UnixLib

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Contents

Introduction

Unixlib is essentially a Unix interface for RISC OS. It provides three sets of overlapping functionality:

  • It provides Standard C Library functions, to at least ANSI standard (C90 or C99). Thus it is a replacement for the SharedCLibrary.
  • It provides Unix-like functions, a subset of the POSIX specification but with additional non-POSIX functionality.
  • It provides functions to aid porting between Unix and RISC OS.

It is the default C library for GCC for RISC OS.

This document doesn't describe how to use Unixlib in the general case - that is extensively discussed elsewhere. Nor does it discuss the general Unix functionality of Unixlib. As Unixlib attempts to be a full Unix interface, its public functions should be described in the man pages on your favourite real Unix machines. Any deviation from those is probably a bug. Its workings are loosely based on the practices of GNU glibc but sharing only a small percentage of implementation.

What isn't documented elsewhere (or all together in an obvious place) is the extra functionality in Unixlib required for interaction with RISC OS, which is what this document presents.

Filename Translation

UnixLib makes use of principles discussed in RISC OS Filename Translation in order to convert between RISC OS and UNIX formats.

Sometimes it's preferable not to have this translation happen. To disable this, or change the behaviour of the translation, include the file <unixlib/local.h>. Set the variable __riscosify_control to values specified in this header for other actions. e.g.:

 __riscosify_control = __RISCOSIFY_NO_PROCESS;

Often, implicit filename translation isn't enough, and the program will need to do explicit translation. You can achieve this with the __riscosify() and __riscosify_std() functions. You can translate in the other direction with __unixify() and __unixify_std(). In older versions of Unixlib, the function was __uname(), but this is now deprecated and should be avoided. The parameters to these functions are also described in the header file.

Memory Usage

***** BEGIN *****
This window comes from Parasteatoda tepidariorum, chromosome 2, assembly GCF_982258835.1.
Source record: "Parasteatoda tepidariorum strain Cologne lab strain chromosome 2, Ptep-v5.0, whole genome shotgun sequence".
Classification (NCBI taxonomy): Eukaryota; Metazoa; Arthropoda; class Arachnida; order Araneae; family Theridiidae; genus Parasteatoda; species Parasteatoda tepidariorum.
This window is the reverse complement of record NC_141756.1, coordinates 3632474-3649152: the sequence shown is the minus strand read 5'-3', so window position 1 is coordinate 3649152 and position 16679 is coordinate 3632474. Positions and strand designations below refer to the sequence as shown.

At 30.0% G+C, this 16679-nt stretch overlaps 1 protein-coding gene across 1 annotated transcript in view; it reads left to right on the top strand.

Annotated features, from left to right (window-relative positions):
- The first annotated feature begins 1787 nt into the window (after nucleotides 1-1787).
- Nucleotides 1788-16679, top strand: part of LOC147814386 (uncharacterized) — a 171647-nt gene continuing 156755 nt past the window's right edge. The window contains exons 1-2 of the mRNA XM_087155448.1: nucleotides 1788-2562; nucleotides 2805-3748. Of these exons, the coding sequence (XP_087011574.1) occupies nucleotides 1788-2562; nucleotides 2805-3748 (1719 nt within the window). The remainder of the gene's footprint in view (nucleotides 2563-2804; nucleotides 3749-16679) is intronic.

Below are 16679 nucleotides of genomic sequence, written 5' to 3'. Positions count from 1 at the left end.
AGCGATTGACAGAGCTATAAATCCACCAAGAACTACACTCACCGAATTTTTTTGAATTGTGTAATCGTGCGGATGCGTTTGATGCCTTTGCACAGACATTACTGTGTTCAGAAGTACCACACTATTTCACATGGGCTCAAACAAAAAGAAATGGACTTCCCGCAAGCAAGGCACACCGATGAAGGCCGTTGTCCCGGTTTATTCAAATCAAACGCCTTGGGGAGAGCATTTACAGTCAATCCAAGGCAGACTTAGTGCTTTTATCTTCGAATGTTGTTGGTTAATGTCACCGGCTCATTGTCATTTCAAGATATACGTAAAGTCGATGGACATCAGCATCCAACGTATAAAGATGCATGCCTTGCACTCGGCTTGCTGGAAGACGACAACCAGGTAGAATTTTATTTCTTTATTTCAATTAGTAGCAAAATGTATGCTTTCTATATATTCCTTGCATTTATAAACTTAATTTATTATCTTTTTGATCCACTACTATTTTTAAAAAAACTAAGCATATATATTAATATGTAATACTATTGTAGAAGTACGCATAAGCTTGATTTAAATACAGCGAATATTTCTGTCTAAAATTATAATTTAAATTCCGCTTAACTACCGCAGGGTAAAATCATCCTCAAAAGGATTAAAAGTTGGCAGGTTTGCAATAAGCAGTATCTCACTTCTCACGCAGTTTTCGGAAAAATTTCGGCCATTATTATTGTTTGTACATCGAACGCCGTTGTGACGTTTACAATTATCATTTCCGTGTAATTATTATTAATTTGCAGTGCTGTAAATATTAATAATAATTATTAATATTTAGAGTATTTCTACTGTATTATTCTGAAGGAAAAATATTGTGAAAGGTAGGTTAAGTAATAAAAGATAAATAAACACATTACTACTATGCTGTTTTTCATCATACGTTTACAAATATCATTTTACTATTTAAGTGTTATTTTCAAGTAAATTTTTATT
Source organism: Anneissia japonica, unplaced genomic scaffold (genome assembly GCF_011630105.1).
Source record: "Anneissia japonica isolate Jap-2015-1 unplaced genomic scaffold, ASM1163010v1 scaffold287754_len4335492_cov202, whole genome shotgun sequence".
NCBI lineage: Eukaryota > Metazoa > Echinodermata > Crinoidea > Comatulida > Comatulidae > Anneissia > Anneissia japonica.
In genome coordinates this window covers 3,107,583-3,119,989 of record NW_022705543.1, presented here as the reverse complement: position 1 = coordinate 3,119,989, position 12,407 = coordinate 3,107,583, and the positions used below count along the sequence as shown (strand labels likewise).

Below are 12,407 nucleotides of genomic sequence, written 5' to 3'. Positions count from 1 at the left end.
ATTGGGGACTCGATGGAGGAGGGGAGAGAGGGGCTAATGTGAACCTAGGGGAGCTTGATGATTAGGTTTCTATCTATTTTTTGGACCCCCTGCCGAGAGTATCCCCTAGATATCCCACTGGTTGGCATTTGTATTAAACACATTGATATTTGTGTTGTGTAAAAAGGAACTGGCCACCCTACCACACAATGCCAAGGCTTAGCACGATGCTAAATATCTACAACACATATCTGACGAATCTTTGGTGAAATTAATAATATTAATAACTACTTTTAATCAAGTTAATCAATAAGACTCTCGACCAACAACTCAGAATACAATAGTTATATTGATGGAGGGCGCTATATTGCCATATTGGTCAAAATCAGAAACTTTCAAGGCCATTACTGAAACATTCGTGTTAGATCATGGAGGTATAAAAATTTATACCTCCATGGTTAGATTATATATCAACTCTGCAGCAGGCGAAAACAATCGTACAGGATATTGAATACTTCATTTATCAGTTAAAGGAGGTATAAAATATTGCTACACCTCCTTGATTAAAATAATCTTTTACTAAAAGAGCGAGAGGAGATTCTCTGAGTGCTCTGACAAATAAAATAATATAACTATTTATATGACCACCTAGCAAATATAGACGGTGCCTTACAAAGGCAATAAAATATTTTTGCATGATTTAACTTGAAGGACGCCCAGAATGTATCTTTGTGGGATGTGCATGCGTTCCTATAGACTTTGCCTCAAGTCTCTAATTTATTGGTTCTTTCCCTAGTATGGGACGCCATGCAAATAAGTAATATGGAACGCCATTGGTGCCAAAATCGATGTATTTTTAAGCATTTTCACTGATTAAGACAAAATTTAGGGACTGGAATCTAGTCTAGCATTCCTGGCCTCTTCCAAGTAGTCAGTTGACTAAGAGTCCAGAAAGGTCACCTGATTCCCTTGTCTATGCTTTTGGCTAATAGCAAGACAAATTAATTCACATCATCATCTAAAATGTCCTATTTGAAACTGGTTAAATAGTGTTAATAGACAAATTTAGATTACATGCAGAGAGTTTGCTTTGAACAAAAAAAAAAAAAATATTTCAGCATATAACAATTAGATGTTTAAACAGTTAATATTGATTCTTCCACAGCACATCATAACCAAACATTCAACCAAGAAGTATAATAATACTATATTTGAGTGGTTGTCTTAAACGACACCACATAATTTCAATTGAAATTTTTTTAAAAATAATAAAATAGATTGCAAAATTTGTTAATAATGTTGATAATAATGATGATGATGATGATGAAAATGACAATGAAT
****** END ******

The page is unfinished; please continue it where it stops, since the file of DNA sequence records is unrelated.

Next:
Instead of using the stack for its heap, Unixlib programs can use a dynamic area for their heap. The traditional way is to set program$heap to any value. e.g:

  *set gcc$heap ""

There is another way, however. If you create the variable __dynamic_da_name, your program will automatically use dynamic areas, and use a more sensible name. e.g.:

  const char *__dynamic_da_name = "Nettle Heap";


Differences

Unixlib aims to be as compatible with SharedCLibrary as possible. This means it implements all the same C library calls (as required by ANSI C), and also the RISC OS functions such as _swix(), _kernel_swi(), etc. but there are a few differences worth noting:

If you use socket functions (built into Unixlib, and with TCPIPLibs or NetLib when using SCL) the socket number you get back has a different meaning. Unixlib gives you an opaque file descriptor, as you'd expect in Unix, but TCPIPLib/Netlib gives you a raw RISC OS socket handle.

This almost never matters, except when you need raw handles such as when using the SocketWatch module. This is the solution employed in Nettle:

 #include <stdio.h>
 
 #ifdef __UNIXLIB_TYPES_H
 #define __UNIXLIB_INTERNALS
 #include <unixlib/unix.h>
 #endif
   
 void socketwatch_register(int socket)
 {
 #ifdef __UNIXLIB_TYPES_H
   socket = (int)__u->fd[socket].handle;
 #endif
 
 ...


A further difference is that the size of the FILE structure differs between Unixlib and SCL, as Unixlib has to hold more information per file to implement full Unix functionality. Again, this normally doesn't matter. The situation where it does is when you mix object files compiled against the two libraries. The solution is not to mix libraries in general.

One instance where it does matter is the use of getc() or getchar(), as these can be (and are, in SharedCLibrary headers) defined as macros which poke with the internals of a file pointer. If you have a library which uses these functions, and which you want to be compatible with both Unixlib and SharedCLibrary, then place:

 #undef getc
 #undef getchar
 #undef feof
 #undef ferror
 #undef putc
 #undef putchar

after any #includes in your source file. Desklib, for example, uses this. Of course, you only need to undefine the functions that you use.


Image Filing Systems

Under RISC OS image files can be treated as either directories or files. Sometimes this can cause programs to get upset, or misbehave if they aren't expecting it. By default, Unixlib treats image files as diretories. To change this at runtime:

 #include <unixlib/features.h>
 
 ...
 
 __feature_imagefs_is_file = 1;
GCC and GCCSDK pages
GCC under RISC OS

GCC for RISC OS, GCC tutorial, GCC common switches, GCC for beginners, UnixLib, ELFLoader
GCCSDK and Unix porting
GCCSDK, GCCSDK Releases, GCCSDK Development, Using GCCSDK, Autobuilder Development and Packaging Cygwin setup, Accelerating autobuilder with apt-proxy, ChoX11, Developer help wanted

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